Ignorant Reason #3 – I Can’t Move My Panel to the Top, Right, or Left.

panelmoveWrong.  Click the settings icon on the right hand side of your panel (it looks like a comma on the far right side of the panel).  The settings area pops open.  On that bar is something called “Screen Edge”.  Now, it seems pretty self explanatory that when you hover over the top of it, it gives you the 4 arrow icon that means you can drag and drop the panel wherever you want to…and being named “screen edge” seems to imply “which screen edge…left, right, bottom, or top…do I want this thing to appear on”.  Then again, I can see how screen edge can confuse people when you open the settings of a panel that resides on the screen edge.  Ok, maybe I can’t.  Well, at least you know you can move your panel around right?  Golf clap again?  Who plays golf anyway?

Ignorant Reason #4 – I Can’t Resize Folders and Files in Dolphin

Wrong again.  Are you sensing a pattern yet?  Open Dolphin, go to the directory where you want to increase the folder size.  Hold the control key down…now roll your mouse wheel and be amazed as the folder size increases.  Invest all your money in Yet Another Linux Blog stock and move to Nicaragua.  Golf clap on your way to expedia.com for purchasing tickets.

Ignorant Reason #5 – I Like to Use My Own Color Schemes…I Can’t Do That in KDE4.

systemsettings
System Settings

KDE4 absolutely allows you to create your own color schemes.  It really helps to look around inside the system settings tool.  Go to your Kmenu >> System >> System Settings.  Once there, look for Appearance.  You can also use the top search

appearancecolors
Appearance Colors

bar to look for any term…so if you were to type “color” there, you’d see that Appearance & Display are returned.

Click on Appearance and you’re taken into a wonderful world of color and granular control of said color.  Change anything you’d like….go crazy.  I hear pink is the new green…or is it green that was the new pink?  Whatever.  The only limits are your imagination.  For those without imagination.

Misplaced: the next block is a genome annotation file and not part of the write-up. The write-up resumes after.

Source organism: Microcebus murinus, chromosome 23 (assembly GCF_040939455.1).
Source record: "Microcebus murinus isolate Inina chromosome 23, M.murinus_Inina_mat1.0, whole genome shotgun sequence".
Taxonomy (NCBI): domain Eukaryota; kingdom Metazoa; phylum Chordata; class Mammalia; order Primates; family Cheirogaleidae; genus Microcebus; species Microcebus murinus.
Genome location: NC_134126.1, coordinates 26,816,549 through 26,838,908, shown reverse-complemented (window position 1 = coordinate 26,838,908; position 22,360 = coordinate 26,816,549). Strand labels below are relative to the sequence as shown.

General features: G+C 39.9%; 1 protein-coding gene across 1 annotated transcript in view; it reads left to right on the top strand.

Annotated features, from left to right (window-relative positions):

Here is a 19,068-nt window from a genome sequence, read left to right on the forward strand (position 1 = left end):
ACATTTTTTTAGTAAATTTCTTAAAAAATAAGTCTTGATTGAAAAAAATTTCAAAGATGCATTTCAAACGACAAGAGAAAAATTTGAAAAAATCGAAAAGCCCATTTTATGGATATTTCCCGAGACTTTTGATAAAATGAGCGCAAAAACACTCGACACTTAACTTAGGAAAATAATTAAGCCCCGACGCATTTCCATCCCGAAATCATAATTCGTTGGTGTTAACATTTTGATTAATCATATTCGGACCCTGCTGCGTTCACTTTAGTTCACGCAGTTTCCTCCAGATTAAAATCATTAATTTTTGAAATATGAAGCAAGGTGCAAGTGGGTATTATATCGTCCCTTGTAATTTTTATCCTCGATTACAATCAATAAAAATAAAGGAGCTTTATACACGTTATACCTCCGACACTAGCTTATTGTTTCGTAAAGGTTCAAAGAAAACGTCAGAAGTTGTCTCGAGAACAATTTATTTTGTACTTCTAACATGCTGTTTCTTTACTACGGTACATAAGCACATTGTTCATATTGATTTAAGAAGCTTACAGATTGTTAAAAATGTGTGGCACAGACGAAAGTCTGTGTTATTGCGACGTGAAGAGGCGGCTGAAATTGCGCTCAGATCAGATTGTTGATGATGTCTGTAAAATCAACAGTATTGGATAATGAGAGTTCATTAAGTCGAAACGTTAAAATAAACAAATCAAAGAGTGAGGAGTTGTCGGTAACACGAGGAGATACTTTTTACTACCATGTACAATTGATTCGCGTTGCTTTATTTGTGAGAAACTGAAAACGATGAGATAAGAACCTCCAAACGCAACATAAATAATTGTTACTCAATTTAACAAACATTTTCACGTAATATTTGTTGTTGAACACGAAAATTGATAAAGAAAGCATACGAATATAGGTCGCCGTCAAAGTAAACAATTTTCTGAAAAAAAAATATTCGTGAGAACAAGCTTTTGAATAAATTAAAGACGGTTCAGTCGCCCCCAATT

Ignorant Reason #6 – The Default Menu is Cludgy and Different and I Can’t Find Anything in KDE4

Now there is no right or wrong here…you could be right depending on who you talk to.  However, the nice part about KDE4 is that they include the previous menu for you.  Right click the Kmenu and choose “Switch to Classic Menu Style”.  Now your menu is the exact same as it would be in KDE 3.5.10.  Please remember that answers are out there…you just have to search for them.

Closing the Door on Myths

Hopefully, this closes the door on many misconceptions helps people who are ignorant to the leaps and bounds that KDE4 has made just in the past few months.  I’ve grown very tired of journalists and bloggers taking swipes at KDE4 and spreading misinformation about it.  If you have any questions about how to do something in KDE4, please leave a comment below and let’s work together in finding a solution.

Convert Audio with Ease in KDE

I ripped a couple of CD’s for my son this evening. In the process, I decided to setup Kalarm and Korganizer on his computer so that he could set alarms to remind him to do various chores around the house. While doing all of this, I needed a .wav file so that he could use a song for his alarm. Of course, he wanted one of the songs I had just ripped from his CD. Since I had ripped his songs to .ogg format, I had to investigate which program could convert from .ogg to .wav this the easiest in KDE.

I’ve not used many of the whiz bang functions of KDE and desktop Linux…I’ve been more of a browser, mail, and RSS type of guy for many years. Now that I’ve been using Linux at work and at home, I’ve been blessed with the opportunity to figure out how to do things that I’ve never done before. In this case, convert audio to .wav, .ogg, or .mp3 with ease. There is a tool called audiokonverter available in PCLinuxOS 2007 repositories that makes this a snap.